It may seem nuts that the Raymarine E-Series can input/output data via good old NMEA 0183, SeaTalk (Ray’s proprietary improvement on 0183), SeaTalk2 (actually NMEA 2000), and SeaTalk HS (actually Ethernet)…but it’s a darn good data architecture. For one thing, there are situations where every one one of those protocols will be used to usefully shuffle info around a boat. Plus the E’s (and C’s) do something called data bridging.
We chose to focus on engine data since it’s primarily the only thing that you can get over NMEA 2000 that can’t be provided from another source (either our Marine Network system or NMEA 0183). Our engineers found a dearth of N2K devices on the market that provided data that couldn’t be obtained in another way.
That’s an odd criteria, I think. 0183 isn’t going away soon, but isn’t 2000 better defined, more reliable, and more networkable? Yes! Above is an illustration of why you might want to get as much data as possible over N2K instead of over 0183. The screen shows some of the 4212’s fine 0183 support—four inputs and two outputs, each with a high or standard speed setting. To use all of them you only have to strip those12 wimpy wires and…
Spent a long weekend in New York City—big fun—but was feeling old and sorry for myself while driving home from the airport yesterday. Having the second kid (of three) turn 30 and missing some gorgeous Maine boating weather will have that effect! Thankfully, though, my buddy Jack got the week off right, taking me for a spur-of-the-moment sail on his spanky new J/100 this morning. Today was the first time I’ve sailed one—sweeeet!—but I’d already been aboard two of the several that have been commissioned here. I know, for instance, that the first four all got Raymarine autopilots, along with lots of instruments and C120’s mounted on forward cockpit bulkhead. You can see some of that on Smitten, above and bigger here . So Jack’s boat, with only Raymarine autopilot, wind, and depth, plus a Garmin 545 (I think, not installed yet), is relatively “old school.” All pretty amazing for boats that are essentially 32’ day sailers.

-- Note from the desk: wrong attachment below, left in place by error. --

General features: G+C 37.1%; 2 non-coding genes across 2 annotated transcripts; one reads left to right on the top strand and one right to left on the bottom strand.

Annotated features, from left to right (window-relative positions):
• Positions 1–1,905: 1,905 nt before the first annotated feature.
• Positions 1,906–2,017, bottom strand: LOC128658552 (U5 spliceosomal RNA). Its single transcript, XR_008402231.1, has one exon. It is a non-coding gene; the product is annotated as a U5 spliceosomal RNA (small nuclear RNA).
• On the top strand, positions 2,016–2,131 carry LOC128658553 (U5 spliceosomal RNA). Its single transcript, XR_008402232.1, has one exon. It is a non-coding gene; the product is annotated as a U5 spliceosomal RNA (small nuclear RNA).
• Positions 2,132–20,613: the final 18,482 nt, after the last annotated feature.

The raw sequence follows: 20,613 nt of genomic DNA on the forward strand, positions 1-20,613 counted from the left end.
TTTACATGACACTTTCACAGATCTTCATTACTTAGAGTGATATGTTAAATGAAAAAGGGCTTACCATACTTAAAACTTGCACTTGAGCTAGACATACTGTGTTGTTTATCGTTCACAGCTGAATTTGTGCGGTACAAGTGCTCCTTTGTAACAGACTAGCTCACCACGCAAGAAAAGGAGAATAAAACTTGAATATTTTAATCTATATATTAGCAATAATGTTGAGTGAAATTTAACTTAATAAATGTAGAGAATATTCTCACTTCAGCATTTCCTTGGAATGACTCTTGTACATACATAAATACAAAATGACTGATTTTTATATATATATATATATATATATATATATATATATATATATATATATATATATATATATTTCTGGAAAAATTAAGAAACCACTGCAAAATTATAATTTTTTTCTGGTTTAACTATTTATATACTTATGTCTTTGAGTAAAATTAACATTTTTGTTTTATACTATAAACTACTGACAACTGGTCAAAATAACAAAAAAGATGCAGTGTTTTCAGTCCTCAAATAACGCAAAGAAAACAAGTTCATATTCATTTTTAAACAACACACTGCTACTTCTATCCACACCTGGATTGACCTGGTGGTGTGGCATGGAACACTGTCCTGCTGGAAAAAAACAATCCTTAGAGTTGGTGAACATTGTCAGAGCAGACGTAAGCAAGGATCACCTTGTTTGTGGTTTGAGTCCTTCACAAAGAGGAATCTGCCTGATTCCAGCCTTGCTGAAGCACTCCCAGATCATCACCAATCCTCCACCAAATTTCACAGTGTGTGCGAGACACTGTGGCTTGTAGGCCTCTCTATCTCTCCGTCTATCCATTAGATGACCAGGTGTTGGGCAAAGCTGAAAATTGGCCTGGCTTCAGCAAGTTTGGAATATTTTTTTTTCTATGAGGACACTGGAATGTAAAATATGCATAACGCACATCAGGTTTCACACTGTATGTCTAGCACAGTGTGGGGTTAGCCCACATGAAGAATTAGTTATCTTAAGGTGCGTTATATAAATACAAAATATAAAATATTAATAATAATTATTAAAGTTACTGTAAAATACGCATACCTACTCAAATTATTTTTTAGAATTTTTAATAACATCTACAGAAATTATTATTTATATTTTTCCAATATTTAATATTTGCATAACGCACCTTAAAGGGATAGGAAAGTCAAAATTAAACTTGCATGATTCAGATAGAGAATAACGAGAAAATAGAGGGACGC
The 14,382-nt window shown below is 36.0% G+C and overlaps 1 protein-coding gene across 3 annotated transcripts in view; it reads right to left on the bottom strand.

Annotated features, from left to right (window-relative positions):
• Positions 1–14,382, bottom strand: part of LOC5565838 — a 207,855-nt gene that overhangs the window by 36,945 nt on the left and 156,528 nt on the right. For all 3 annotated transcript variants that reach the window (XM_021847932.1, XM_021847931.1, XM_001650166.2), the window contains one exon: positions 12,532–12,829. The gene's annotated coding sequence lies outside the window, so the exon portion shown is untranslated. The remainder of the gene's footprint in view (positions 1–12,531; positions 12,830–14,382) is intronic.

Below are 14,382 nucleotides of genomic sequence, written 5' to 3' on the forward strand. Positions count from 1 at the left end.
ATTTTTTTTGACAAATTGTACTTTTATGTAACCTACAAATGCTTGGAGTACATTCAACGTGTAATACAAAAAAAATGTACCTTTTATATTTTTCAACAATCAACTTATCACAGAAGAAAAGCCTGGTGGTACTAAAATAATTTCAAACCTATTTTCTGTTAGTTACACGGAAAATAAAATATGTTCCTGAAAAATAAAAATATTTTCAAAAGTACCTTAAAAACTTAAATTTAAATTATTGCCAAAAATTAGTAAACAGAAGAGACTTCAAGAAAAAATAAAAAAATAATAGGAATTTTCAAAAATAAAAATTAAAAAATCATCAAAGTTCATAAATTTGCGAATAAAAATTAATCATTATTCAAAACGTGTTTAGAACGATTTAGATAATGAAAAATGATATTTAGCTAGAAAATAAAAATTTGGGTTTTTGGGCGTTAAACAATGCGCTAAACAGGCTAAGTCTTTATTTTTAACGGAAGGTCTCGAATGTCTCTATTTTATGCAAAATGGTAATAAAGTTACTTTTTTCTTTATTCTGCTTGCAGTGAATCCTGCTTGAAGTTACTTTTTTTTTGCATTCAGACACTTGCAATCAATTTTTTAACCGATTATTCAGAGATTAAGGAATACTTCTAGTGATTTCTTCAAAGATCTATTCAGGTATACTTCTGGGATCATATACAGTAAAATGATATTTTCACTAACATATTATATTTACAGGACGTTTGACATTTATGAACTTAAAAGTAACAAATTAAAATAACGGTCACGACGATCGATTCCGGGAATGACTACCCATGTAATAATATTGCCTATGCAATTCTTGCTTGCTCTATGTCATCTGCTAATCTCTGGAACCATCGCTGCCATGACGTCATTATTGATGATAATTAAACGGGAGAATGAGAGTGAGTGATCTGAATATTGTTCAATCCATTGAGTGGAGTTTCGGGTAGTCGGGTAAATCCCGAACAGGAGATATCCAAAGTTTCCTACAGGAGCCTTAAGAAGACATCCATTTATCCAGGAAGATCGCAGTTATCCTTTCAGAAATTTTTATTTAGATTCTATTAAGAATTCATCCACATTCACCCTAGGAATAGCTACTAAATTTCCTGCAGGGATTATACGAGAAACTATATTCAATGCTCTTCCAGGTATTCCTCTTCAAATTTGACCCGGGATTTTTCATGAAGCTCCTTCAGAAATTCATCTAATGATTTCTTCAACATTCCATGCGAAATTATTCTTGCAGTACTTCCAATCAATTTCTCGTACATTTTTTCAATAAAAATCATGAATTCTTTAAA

The damn devil is in the damn details. Imagine my disappointment when I hooked a whole network of Maretron sensors into the Garmin 4212---no patch cable needed, much plug'n'play goodness expected---and got NOTHING! I can still scarcely believe it, but when I checked the installation manual, I learned that Garmin is hardly supporting NMEA 2000 at all. The page above says, "The GPSMAP 4000/5000 series unit...can receive data from a NMEA 2000 network...to show engine specific information...Also, the unit can receive heading data..." That seems to be it; no other standard data understood, and no data going out. Garmin even screwed up plug'n'play, for some reason needing "Device Instance" and "System Instance" specified, which I've never seen before.
In short---aside from using the right connector, and the right name---Garmin is not even close to supporting NMEA 2000 in the way we've come to expect from Simrad, Raymarine, Lowrance, and others. I am so disappointed.
I’ve got the new Garmin GXM 31 hooked up to the 545s, and am once again impressed with how deep this “product line refresh” really went. I’ve tested Garmin XM weather on several devices over the years, and saw the interface get better and better. But they threw a lot of it away in favor of an easier, if less tweakable, presentation. For instance, the only control you have over the main chart overlay above is weather on/off, Nexrad animation on/off, and legend on/off. But the data selection is good (yes it rained shortly after that photo), and for more weather you go to the main Information menu where you’ll find a selection of weather presets, each modestly tweakable from the menu key. I didn’t have the manual at first, but pretty much figured out all the possibilties on my own.